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Philip K. Dick: The Last Interview:  And Other Conversations

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Philip K. Dick: The Last Interview: And Other Conversations

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Author: Philip K. Dick
Publisher: Melville House, 2015
Series: The Last Interviews

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Book Type: Non-Fiction
Genre: Science-Fiction
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Synopsis

An electric collection of interviews--including the first and the last--with one of the 20th century's most prolific, influential, and dazzlingly original writers of science fiction

Long before Ridley Scott transformed Do Androids Dream of Electric Sheep? into Blade Runner, Philip K. Dick was banging away at his typewriter in relative obscurity, ostracized by the literary establishment. Today he is widely considered one of the most influential writers of the 20th century. These interviews reveal a man plagued by bouts of manic paranoia and failed suicide attempts; a career fuelled by alcohol, amphetamines, and mystical inspiration; and, above all, a magnificent and generous imagination at work.


Excerpt

INTERVIEW BY GREGG RICKMAN

Gregg Rickman first read Dick's books as a teenager. In 1981, when he was in his mid-twenties, he sent Dick an essay he had written, and Dick invited him to come visit. That led to a friendship and sixteen hours of freewheeling interviews. The conversations were collected in two volumes published in the mid-1980s, Philip K. Dick: In His Own Words and Philip K. Dick: The Last Testament. Much of the latter volume focuses on Dick's 1974 mystical experience and his belief that the Savior, who he also called the Maitreya, was returning.

RICKMAN: I wanted to ask you how you got into philosophy--there's so much of it underlying your work.

DICK: I was a philosophy major at Cal [Berkeley] in the '40s, the late '40s, and I showed a brilliance in those days--I was like eighteen, nineteen. Okay, as a freshman there, my first term at Cal, I'm sitting there in my philosophy class, see, and we're reading Plato's Republic. And the teacher starts talking about Plato's theory of forms. So I raised my hand, and he says, Yes, and I say, "What is the value of this from a pragmatic standpoint?" He says, If you think you know so damned much, get out of this class and don't come back.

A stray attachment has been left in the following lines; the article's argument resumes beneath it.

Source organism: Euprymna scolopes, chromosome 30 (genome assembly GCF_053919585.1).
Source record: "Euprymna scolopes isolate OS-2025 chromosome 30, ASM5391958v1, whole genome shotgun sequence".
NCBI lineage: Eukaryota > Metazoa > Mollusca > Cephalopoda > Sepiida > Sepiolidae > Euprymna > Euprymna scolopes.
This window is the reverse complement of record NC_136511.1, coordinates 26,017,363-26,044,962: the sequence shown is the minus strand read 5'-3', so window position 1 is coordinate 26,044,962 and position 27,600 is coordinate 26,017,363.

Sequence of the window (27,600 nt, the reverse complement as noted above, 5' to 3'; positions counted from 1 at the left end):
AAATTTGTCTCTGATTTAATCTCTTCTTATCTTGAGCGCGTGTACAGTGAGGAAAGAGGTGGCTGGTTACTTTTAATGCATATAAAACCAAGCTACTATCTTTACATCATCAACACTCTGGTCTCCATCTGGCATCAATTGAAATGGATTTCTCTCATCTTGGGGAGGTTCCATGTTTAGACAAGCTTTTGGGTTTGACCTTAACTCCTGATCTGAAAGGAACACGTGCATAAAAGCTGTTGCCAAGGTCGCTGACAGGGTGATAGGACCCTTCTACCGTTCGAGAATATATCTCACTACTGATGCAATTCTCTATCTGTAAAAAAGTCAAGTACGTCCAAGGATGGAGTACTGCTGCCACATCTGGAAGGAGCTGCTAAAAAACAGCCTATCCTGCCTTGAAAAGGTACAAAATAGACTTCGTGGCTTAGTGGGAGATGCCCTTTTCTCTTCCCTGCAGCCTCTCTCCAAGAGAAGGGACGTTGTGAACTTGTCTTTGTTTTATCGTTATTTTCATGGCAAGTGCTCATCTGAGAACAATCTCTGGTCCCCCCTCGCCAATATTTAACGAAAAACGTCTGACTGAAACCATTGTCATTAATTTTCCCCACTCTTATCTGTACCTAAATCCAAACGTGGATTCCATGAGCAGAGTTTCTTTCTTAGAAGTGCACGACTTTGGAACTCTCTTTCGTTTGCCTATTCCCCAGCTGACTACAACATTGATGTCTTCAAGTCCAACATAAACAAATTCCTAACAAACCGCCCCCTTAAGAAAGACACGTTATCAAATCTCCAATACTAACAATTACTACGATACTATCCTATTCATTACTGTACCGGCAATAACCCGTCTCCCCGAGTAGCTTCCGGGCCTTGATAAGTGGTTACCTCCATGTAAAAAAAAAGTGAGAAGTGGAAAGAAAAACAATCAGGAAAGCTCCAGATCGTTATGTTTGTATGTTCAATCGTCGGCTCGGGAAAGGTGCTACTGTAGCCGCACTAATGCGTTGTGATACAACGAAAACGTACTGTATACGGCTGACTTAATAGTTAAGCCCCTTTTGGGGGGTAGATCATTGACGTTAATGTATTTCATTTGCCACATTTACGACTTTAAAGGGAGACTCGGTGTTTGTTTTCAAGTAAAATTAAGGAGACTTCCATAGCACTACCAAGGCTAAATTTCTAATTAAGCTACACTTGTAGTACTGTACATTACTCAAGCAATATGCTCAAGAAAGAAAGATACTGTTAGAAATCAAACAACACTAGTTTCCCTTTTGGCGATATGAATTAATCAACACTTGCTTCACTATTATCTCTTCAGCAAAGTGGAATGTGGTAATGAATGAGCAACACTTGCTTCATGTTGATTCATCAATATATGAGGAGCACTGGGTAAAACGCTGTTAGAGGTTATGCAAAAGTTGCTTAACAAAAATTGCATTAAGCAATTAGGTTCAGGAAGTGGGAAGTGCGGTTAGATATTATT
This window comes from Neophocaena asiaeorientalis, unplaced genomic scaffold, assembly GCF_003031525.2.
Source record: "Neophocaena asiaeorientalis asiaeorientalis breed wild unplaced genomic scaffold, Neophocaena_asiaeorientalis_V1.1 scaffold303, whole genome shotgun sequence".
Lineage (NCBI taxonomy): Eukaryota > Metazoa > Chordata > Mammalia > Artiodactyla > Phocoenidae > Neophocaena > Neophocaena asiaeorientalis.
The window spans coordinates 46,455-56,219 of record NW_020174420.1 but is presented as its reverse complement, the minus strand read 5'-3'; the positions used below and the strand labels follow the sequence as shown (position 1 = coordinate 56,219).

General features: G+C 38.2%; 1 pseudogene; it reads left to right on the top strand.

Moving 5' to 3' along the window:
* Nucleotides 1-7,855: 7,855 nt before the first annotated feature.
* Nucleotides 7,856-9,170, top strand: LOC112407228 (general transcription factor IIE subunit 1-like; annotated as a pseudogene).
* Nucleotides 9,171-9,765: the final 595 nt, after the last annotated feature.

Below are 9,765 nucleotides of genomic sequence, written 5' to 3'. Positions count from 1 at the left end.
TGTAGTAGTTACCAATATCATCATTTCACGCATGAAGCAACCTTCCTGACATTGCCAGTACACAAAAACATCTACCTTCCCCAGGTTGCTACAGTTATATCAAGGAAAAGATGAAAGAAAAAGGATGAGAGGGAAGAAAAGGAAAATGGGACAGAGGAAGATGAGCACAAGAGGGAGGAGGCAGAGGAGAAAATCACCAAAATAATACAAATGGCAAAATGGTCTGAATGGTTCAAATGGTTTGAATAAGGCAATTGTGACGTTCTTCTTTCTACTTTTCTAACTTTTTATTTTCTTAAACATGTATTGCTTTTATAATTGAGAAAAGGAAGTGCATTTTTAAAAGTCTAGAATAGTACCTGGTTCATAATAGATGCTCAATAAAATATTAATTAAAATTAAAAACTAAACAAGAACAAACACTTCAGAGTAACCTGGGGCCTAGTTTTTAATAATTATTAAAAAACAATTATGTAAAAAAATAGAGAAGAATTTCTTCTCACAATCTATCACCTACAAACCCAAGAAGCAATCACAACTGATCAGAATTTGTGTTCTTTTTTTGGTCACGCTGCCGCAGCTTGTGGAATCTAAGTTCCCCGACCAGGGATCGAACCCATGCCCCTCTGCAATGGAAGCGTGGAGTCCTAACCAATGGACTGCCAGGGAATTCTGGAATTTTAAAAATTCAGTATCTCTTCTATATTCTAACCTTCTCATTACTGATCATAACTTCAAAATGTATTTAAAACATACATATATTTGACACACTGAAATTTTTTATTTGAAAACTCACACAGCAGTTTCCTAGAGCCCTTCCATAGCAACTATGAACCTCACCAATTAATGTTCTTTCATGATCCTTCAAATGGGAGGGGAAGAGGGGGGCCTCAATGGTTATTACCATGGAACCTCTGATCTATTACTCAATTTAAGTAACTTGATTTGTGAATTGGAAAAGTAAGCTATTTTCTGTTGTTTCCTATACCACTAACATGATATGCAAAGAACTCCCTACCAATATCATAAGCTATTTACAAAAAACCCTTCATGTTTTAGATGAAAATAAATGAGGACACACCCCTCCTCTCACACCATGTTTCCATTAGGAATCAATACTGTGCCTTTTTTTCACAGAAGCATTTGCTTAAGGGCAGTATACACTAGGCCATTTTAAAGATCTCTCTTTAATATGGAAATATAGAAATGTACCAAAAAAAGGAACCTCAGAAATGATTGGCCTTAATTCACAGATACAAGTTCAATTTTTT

I thought, This doesn't strike me as something Socrates would have said. I had already learned enough; that is not a good argument to come back with. That is not a good answer. My criticism of the doctrine of forms was included in English empirical [philosophy]. So I thought, I'll just pursue this on my own. I went to the library--I dropped out, and got a card for the library--and I pursued this investigation entirely on my own.

When I was twenty-one, I was reading Maimonides' Guide for the Perplexed. And it was real funny, because my wife Kleo was going to Cal at the time, and she came home one day and she said, "Did you tell me you were readingMoses Maimonides' Guide for the Perplexed?" and I said, "Yep, I'm reading it." She says, "I talked to one of my professors and he says there's probably not another human being in the United States who's reading Moses Maimonides at this moment." That's a very obscure book, you know.